The Norwegian flag was designed by a 10-year-old
It could have looked completely different.
Why is the Norwegian flag red, white, and blue?
And why does it have a cross in the middle?
Several proposals were on the table before what we today know as the Norwegian flag was settled upon.
You can't sail without a flag!
On May 17th, Norwegians celebrate that the country obtained its own constitution in 1814. At the same time, it was decided that the country had the right to have its own Norwegian flag.
Or as it was written in very old Danish: "Norway has the Right to have its own Coffardie flag. Its Orlogs flag becomes a Union flag."
Coffardie flag: Trade flag
Orlogs flag: War flag, used by the navy’s vessels and on fortresses and other defensive structures.
Union flag: The flag that represents the union of Sweden and Norway.
However, Norway did not have its own flag in the first years, and so used the Danish flag with the Norwegian lion. Or the Swedish flag with the Danish colours in a corner.
It was time for Norway to get its own flag.
A 10-year-old designed the Norwegian flag
In 1821, Fredrik Meltzer came up with a proposal that ended up becoming the Norwegian flag.
But it wasn't him who had designed it. It was his 10-year-old son.
Fredrik Meltzer's great-great-grandchild told NRK this in 2010 (link in Norwegian).
“Originally, the Parliament had intended to go for a different flag,” Øyvind Ødegaard tells sciencenorway.no.
He is head of department at the National Archives, where the first flag drawing is kept.
For Fredrik Meltzer, it was important that the flag was in the colours of freedom. Just like the Netherlands, France, the USA, and Great Britain.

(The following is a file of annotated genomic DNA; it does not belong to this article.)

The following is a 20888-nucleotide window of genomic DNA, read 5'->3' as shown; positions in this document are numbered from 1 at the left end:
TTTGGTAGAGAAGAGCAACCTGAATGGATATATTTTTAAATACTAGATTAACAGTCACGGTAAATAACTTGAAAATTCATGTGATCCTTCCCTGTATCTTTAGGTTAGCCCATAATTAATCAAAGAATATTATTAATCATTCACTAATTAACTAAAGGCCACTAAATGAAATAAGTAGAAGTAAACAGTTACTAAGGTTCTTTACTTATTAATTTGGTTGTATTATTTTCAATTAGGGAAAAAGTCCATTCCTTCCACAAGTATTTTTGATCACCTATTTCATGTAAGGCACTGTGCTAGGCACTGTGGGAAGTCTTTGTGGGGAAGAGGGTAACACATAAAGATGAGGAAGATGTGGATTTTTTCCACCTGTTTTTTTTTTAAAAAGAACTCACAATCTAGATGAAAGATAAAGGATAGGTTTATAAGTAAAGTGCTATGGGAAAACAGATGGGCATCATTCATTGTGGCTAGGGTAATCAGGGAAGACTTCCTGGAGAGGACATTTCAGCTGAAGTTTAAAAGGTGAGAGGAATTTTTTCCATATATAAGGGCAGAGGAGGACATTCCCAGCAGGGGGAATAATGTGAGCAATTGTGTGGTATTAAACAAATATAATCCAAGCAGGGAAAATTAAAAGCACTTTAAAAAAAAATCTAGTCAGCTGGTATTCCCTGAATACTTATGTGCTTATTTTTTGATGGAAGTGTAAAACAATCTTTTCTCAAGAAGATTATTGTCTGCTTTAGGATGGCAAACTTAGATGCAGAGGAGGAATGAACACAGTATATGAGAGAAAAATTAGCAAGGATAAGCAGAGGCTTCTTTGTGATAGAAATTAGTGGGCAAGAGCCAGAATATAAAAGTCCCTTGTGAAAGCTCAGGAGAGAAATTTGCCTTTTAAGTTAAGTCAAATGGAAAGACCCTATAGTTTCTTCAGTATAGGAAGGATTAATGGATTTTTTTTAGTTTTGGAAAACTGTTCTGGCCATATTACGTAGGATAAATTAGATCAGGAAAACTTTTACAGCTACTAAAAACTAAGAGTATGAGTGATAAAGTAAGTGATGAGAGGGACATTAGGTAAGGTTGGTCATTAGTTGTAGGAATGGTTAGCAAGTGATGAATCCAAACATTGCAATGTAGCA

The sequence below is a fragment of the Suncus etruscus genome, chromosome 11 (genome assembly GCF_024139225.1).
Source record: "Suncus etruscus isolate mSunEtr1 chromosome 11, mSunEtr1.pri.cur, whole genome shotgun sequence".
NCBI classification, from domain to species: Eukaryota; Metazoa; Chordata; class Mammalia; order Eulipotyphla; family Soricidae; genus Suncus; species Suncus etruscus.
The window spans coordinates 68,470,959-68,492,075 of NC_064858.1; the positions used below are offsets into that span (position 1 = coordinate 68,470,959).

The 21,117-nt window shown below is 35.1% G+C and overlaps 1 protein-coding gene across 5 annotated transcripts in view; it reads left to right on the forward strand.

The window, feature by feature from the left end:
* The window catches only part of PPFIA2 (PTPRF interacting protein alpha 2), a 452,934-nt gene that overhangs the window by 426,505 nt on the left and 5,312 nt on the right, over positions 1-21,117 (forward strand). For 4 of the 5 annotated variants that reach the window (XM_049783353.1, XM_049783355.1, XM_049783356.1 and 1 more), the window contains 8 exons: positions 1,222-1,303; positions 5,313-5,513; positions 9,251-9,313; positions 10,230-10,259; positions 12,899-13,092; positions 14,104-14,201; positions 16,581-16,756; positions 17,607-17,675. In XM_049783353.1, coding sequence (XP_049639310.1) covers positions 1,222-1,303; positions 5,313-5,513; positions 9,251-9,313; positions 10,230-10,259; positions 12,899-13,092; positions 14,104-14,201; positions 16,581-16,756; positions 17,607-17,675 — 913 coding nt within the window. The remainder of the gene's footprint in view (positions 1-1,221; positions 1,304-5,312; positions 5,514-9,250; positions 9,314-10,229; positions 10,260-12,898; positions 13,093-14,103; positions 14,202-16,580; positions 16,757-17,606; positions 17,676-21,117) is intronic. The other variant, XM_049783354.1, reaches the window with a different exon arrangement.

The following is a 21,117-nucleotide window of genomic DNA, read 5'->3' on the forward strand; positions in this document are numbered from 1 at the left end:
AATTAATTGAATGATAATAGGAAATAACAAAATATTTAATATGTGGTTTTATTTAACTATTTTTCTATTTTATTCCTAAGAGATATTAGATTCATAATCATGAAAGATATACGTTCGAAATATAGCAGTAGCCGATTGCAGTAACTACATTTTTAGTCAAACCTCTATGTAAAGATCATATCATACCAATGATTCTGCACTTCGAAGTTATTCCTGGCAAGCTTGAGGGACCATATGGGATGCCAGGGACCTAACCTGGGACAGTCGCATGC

He wanted a cross following Scandinavian tradition. He believed that a red flag with a white cross would remind people of Denmark, and the blue colour would be a nice acknowledgement of the new union with Sweden.
Moreover, it was very easy for those who already had a Danish flag to just sew on the blue colour.
Back in the day, people made their own flags, so it was important that they were easy to make.
A seal of approval from the king
When the Norwegian Parliament had agreed on which flag would become the new Norwegian flag, it was sent to the king.
Since Norway was in union with Sweden, the Swedish king had to approve the new Norwegian flag.
“The funny thing is the note from the king, under the flag. He wrote: ‘gillas’. That’s Swedish and means ‘likes’. So we often like to say that this is the first ‘like’ already in 1821. But here, ‘gillas’ is the king's way of saying it is approved,” Ødegaard says.
Some wanted a green flag
Fredrik Meltzer was not the only one who proposed a flag.
Many proposals came in, and here there are significant differences among them.
One proposal shows the lion, which is also used in the national coat of arms.
Another proposal bears some resemblance to the Finnish flag.
This proposal includes a lion, green, and black, quite a leap from the Norwegian flag of today.
Why a lion, why not a moose?
When you think of a typical Norwegian animal, you might think of a moose.
But in several flag proposals, there was a lion, and there is still a lion in the Norwegian national coat of arms today.
The national coat of arms is very old, so we have to go back in time.
“In the 12th - 13th centuries, kings and noblemen felt the need to have their own identity mark that they could put on their weapons or clothes. It was particularly necessary when they wore armor with a closed visor, and people didn’t know who was in front of them,” historian Ole Kristian Grimnes tells sciencenorway.no.
We have to go back to the 1280s when the national coat of arms was created.
King Eirik Magnusson is responsible for this.
Eirik Magnusson placed a crown on the lion’s head and an axe in its paw to show the connection with St. Olav, according to the Great Norwegian Encyclopedia.
But why not use a more typical Norwegian animal?
“’National’ animals like moose or bear were probably not on his mind. The lion was not unknown to Norwegians, even though very few had seen one with their own eyes,” Grimnes says. “They had heard about lions in the Bible, where it is mentioned countless times, through what they were told from the Crusades, and they could see it in art.”
Translated by Alette Bjordal Gjellesvik.